Beauty

This retro skincare staple will transform your dry skin

Posted by
Viola Levy
Published

Once the preserve of Fifties housewives, cold cream is the perfect way to treat a flaky or irritated complexion.

When you hear the words ‘cold cream’ you might automatically think of your granny’s bathroom cabinet – but this old-school cleanser is having a comeback, with celebrity facialist Kate Somerville launching her own version which hits UK stockists Cult Beauty later this month. So what’s so great about it?

For starters, being a cream, it works wonders on dry skin (no surprise there) but also *soothes* redness and irritation. Traditionally it was composed of mineral oils, waxes and water. Speaking to Allure, cosmetic chemist Joseph Cincotta explained further. “The emulsifiers that hold the cream together are fatty acids or long-chain phosphates that are neutralized with triethanolamine and/or sodium hydroxide.”

He continued, “The neutralized fatty acid or phosphate basically forms a soap base, and that mineral oil/soap composition is great for removing makeup and [soothing] inflamed skin. The mineral oil and waxes are skin protectants that create a moisture barrier on the skin, which makes your skin feel soft and protects against moisture loss.”

So basically, it effectively removes make-up and grime without stripping the skin and leaving it with that tight, parched feeling that some cleansers are wont to do. It’s also ideal for those with dry or irritated skin types. Plus, unlike a cleansing balm, cold creams have a cooling sensation (hence the name!), making them an ideal choice for summer too, especially when kept in the fridge.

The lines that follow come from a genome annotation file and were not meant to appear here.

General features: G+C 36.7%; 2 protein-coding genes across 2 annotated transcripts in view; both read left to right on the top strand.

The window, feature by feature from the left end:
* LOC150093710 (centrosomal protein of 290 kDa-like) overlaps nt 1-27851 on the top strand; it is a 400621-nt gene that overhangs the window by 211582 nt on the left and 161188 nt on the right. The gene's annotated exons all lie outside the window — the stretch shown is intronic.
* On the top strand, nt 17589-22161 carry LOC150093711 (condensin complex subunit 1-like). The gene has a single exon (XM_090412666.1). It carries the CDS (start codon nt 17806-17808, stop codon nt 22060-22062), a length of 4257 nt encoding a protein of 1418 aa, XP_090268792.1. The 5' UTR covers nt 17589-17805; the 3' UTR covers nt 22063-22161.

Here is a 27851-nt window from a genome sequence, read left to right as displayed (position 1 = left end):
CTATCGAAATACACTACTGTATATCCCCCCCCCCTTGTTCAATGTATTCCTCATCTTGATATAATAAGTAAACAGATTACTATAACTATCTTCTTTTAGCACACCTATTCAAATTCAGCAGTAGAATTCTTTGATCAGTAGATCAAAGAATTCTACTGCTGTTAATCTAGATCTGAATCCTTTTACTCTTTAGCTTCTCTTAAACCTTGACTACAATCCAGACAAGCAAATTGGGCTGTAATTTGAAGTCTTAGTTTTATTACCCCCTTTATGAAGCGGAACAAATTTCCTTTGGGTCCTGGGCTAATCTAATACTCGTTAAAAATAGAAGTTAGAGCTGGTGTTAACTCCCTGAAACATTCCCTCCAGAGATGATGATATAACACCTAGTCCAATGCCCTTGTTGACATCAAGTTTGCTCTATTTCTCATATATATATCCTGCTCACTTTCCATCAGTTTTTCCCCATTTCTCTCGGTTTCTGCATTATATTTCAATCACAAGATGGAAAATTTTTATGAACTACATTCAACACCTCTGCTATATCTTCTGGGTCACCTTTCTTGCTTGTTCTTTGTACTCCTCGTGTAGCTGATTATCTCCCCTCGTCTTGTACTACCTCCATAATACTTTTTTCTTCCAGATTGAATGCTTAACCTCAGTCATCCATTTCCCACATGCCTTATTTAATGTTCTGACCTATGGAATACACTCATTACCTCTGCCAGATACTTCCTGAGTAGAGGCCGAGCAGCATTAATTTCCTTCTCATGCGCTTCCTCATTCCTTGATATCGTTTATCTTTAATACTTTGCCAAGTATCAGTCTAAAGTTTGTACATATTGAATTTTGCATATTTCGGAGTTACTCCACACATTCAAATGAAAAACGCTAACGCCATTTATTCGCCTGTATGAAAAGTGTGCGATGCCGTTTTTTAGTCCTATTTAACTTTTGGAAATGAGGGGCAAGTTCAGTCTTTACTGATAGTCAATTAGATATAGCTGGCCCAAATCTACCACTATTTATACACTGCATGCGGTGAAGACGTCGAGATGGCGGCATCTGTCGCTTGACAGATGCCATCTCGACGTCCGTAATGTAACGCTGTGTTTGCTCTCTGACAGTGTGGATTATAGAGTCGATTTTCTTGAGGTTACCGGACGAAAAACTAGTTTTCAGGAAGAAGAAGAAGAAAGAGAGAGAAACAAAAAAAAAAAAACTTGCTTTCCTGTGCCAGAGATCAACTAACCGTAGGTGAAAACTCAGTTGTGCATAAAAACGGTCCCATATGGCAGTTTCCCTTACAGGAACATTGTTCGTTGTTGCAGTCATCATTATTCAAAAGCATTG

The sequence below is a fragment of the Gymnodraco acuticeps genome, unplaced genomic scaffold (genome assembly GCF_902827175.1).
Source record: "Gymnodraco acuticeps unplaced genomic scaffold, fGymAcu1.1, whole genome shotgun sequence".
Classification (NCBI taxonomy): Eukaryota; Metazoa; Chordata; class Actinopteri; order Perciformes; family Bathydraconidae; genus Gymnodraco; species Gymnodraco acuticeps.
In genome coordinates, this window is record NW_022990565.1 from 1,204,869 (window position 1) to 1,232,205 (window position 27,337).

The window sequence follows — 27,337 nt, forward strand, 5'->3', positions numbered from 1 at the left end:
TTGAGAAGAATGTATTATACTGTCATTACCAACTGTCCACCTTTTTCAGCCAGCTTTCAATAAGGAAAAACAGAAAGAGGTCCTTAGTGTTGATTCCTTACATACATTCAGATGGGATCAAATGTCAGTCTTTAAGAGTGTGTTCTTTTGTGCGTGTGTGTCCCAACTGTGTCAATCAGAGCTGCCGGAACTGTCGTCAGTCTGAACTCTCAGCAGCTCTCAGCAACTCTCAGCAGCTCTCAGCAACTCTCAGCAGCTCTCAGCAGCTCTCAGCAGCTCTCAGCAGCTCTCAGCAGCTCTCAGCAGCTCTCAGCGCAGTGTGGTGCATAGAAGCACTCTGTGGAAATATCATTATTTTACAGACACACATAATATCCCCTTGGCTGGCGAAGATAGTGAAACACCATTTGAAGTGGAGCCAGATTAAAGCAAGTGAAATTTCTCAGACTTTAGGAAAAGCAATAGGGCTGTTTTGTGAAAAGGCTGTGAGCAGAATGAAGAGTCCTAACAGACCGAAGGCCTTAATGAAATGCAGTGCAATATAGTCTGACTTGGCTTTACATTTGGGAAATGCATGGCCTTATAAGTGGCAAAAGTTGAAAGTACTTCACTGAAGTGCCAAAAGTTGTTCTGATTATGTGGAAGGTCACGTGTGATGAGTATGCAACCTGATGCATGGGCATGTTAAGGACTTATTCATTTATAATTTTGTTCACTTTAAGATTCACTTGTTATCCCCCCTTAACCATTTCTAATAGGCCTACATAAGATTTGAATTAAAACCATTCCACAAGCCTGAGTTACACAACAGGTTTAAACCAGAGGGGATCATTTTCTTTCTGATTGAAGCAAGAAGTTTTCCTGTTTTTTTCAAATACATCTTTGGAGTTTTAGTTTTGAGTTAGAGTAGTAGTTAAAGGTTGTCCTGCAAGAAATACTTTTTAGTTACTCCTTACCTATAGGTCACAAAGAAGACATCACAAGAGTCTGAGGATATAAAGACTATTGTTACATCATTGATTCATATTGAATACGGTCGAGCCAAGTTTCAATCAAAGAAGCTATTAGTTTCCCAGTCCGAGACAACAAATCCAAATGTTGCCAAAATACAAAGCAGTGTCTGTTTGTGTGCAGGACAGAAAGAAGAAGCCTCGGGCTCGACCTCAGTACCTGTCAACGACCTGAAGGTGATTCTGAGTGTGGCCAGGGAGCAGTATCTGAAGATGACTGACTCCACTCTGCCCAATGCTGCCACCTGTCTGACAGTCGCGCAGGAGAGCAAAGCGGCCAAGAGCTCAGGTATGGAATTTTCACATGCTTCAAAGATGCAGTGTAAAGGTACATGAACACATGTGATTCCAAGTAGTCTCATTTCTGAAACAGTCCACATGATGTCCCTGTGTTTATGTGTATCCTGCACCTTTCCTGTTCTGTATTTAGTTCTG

The version most of us are familiar with is the cheap and cheerful Pond’s Cold Cream (£3.25), with Kylie Jenner extolling its virtues on Snapchat, while the other Kylie (the formidable Ms. Minogue) causing sales to skyrocket when she endorsed it back in 2010.

However, the main issue with cold cream is that it usually contains ingredients like mineral oil which can be pore-clogging, so it’s not ideal if you’re prone to congestion. Others find the formula slightly too heavy and time-consuming to remove. 

Luckily, Kate Somerville’s forthcoming Cold Cream (£41) is far more lightweight than other versions, while being mineral-oil free and non-comedogenic (i.e. less likely to cause congestion). It’s also got an uplifting delicate scent of white honey, jasmine, rose, and daisy (but according to the brand, despite containing fragrance, it’s still safe for use on sensitive skin).

One thing you need to be wary of – this is not exactly the kind of ‘no-fuss’ cleanser to take to a festival or pop in your gym bag. It’s still a cream that doesn’t emulsify, so you can’t simply rinse off with a splash of water, you’ll need to remove it thoroughly with a warm flannel. But once it’s gone, it’ll likely take all your make-up with it, including stubborn mascara and SPF.

Ideally use it for your nightly beauty ritual when you have time to properly massage it in and let it work its magic. And if you want to go full-on vintage glamour, you can accessorise with hair curlers and a marabou dressing gown (and if it’s a Friday night, perhaps an olive martini à la Mad Men).

Image: Doctor Macro (featuring actress Ann Blyth)